Articulate LDS Women Series

Why It’s Okay to Not Know Everything

So much of the New Testament is full of hope and happiness and peace. A few passages, though, break my heart. I read one of them recently and thought how applicable the lesson in it is to us today. There are so many ways for us to fall into the traps the people back then did. With so much knowledge at our fingertips constantly, we forget why it’s okay to not know everything.

What 5 Loaves and 2 Fishes Have to Do with Moms

In John chapter 6, multitudes follow Jesus because they saw His miracles. He feeds over 5,000 people with five loaves of bread and two fish. (I say, “over 5,000” because in the Greek, the word “men” literally means men–not “people” like it’s sometimes used.)

Now let’s pause just a little already to recognize the work of a mother. I had a dear friend who taught this chapter in a Sunday School class once and said,

“Mothers’ work is like 5 loaves and 2 fishes. I like to think of this mother who simply packed her little boy’s lunch.”

-Sally Jo Winebrenner

So never forget that. Your work may be used for a miracle.

After this miracle, the people wanted to make Jesus their king (“by force,” it says), so He took off to be alone in the mountains. Next, He matter-of-factly walked from the coast of the Sea of Galilee to the ship where His disciples were. You know, ON the water. The next day, the multitude of people tracked down Jesus. They asked where He’d been, and He answered like He often does–not just the question, but the heart. “Verily, verily, I say unto you, ye seek me not because ye saw the miracles, but because ye did eat of the loaves and were filled.”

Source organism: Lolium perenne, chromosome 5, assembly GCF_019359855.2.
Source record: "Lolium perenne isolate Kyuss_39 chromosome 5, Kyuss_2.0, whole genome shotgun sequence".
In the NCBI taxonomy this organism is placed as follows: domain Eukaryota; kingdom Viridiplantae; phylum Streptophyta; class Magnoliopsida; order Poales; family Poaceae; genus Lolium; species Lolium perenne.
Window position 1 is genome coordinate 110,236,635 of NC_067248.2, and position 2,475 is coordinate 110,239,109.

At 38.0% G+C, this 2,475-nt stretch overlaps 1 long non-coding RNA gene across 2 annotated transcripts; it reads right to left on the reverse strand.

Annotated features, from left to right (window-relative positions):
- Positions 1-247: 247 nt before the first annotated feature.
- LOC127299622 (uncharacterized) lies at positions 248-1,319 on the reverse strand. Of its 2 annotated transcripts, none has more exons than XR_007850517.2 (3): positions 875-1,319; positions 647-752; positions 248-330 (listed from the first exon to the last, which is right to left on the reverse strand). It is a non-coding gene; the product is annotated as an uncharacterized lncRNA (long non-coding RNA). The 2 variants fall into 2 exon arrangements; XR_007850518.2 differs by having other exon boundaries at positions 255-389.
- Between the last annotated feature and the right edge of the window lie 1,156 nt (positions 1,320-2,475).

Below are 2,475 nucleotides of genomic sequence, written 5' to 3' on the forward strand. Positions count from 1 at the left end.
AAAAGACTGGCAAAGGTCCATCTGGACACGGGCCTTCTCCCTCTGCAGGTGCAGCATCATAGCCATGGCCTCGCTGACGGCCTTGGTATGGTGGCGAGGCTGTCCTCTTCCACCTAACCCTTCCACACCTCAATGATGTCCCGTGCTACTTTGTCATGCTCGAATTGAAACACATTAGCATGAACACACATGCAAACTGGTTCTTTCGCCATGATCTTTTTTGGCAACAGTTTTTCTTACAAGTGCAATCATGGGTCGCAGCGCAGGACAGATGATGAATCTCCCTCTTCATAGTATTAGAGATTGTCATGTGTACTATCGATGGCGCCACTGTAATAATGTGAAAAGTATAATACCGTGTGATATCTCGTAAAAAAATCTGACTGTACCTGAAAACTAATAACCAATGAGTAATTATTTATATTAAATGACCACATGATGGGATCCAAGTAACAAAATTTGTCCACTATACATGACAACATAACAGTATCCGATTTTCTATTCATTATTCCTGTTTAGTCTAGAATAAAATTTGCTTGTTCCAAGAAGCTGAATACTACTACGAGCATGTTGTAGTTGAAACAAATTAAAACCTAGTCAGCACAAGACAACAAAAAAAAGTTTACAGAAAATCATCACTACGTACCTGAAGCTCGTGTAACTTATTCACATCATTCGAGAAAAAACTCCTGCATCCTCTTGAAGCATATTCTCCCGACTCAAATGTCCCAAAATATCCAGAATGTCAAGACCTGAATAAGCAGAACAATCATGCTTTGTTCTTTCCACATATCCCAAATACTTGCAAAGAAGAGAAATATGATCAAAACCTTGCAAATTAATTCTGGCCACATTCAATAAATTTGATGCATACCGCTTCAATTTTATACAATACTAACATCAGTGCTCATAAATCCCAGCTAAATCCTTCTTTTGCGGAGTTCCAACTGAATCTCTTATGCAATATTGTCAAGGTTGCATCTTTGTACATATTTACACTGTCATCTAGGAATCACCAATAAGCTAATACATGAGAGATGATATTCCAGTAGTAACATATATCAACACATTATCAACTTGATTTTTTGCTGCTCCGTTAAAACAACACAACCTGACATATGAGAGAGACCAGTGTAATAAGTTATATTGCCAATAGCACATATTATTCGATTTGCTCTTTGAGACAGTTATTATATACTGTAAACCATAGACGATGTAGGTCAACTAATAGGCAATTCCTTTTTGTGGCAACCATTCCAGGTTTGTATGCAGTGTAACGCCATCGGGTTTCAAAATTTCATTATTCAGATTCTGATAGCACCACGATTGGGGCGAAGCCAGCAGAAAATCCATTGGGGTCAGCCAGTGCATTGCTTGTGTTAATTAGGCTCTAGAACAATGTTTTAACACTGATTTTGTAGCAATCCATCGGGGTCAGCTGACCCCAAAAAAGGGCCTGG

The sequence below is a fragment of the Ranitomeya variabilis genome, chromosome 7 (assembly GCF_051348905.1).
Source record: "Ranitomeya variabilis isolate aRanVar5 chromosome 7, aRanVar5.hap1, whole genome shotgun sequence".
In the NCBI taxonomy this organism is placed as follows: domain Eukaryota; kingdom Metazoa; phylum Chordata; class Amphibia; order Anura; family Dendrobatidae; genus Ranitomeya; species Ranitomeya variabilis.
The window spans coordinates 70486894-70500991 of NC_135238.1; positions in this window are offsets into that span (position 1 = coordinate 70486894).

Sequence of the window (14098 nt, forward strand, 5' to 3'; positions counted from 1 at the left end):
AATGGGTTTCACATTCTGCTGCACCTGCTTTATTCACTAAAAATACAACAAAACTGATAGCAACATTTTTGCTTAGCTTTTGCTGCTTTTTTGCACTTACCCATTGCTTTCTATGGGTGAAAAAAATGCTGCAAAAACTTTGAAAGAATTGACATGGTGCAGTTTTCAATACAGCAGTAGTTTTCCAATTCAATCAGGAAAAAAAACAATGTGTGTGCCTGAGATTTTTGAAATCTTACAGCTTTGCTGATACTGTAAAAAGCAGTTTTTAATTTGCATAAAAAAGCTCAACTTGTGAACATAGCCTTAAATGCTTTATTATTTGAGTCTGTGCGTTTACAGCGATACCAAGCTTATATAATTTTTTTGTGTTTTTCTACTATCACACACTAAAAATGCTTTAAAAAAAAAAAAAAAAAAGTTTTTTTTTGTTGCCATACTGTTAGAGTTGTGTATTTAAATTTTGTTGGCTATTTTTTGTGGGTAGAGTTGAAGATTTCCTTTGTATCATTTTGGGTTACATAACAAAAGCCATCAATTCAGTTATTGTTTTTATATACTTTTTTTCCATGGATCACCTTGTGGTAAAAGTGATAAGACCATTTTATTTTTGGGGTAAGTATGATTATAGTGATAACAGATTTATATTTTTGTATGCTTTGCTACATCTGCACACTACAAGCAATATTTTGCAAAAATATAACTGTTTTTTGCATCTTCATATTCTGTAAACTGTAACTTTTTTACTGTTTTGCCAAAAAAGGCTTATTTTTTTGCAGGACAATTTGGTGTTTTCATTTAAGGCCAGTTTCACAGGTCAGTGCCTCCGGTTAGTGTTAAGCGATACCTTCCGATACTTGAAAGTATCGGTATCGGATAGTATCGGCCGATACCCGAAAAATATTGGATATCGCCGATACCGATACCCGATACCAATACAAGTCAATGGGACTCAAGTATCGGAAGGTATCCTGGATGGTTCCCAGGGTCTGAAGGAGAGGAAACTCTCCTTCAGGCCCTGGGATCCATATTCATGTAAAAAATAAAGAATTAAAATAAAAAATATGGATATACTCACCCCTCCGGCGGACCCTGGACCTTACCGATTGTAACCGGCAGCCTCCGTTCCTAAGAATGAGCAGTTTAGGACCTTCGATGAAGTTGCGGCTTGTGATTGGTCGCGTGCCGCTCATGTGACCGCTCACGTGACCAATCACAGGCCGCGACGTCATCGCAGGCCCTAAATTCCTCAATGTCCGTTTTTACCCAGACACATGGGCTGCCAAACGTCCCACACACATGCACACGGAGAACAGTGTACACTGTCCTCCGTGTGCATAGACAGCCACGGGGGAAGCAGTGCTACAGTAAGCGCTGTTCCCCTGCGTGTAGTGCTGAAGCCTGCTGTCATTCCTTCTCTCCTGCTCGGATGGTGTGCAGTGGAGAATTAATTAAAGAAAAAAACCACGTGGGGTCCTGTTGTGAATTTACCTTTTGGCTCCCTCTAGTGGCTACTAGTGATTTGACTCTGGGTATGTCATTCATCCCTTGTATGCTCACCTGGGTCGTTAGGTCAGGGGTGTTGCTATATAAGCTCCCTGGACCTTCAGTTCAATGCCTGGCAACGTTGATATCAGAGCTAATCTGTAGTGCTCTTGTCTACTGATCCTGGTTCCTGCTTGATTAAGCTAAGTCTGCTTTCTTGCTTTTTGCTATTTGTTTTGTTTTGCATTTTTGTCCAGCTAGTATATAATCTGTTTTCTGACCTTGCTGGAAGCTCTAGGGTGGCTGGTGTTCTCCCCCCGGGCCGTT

They liked the free meal.

Jesus continues with advice good for all of us: “Labor not for the meat which perisheth, but for that meat which endureth unto everlasting life, which the Son of man shall give unto you.”

Don’t be distracted by the food. Pay attention to what Jesus can really offer you.

Bread and Flesh

Jesus then gives a beautiful discourse about how He is the bread of life. I gained some lovely insight into Jesus’ words several years ago when I was a missionary. An Elder in my zone once pointed out that our flesh (our bodies) are a covenant. Our bodies are a sign that we chose to progress in Heavenly Father’s plan for us–we chose to come to earth. Similarly, Christ’s body is a covenant that He would be our Savior so that we could return to Heavenly Father as part of His plan. When we break our mortal flesh (skin a knee, for example), blood is what fills in the gaps we’ve just made in our flesh. Blood heals the broken flesh. Christ’s blood is what fills in the gap in our broken covenants.  His atonement heals our broken covenants, or our mistakes, or our gaps.

Isn’t that a poignant description of the atonement of Jesus Christ?

At the end of the “I am the bread of life” lesson Jesus has been teaching in John 6, He drops a bit of a truth bomb. In verse 51 He says that He is living bread from heaven, and His gift is His flesh. In verse 55, He says, “For my flesh is meat indeed, and my blood is drink indeed.”  It caused some buzz among the people he was talking to because they thought it was weird and freaky that He would say that they needed to eat His flesh and drink His blood. In verse 60, the people say, “This is an hard saying.” They didn’t like what they were hearing and it freaked them out because they didn’t get it. And we can appreciate that, right? We get how weird it sounds.

But then here’s the part that breaks my heart.  Verse 66 says simply: “From that time many of his disciples went back, and walked no more with him.”

How sad to have the Lord Himself right in front of you and decide not to follow Him anymore just because you didn’t understand something He said.

The Lesson

And here’s the lesson we can never forget or underestimate. HE wasn’t wrong. He wasn’t actually saying you should literally eat his flesh and drink his blood–they just THOUGHT He was. They were wrong. And then they walked away.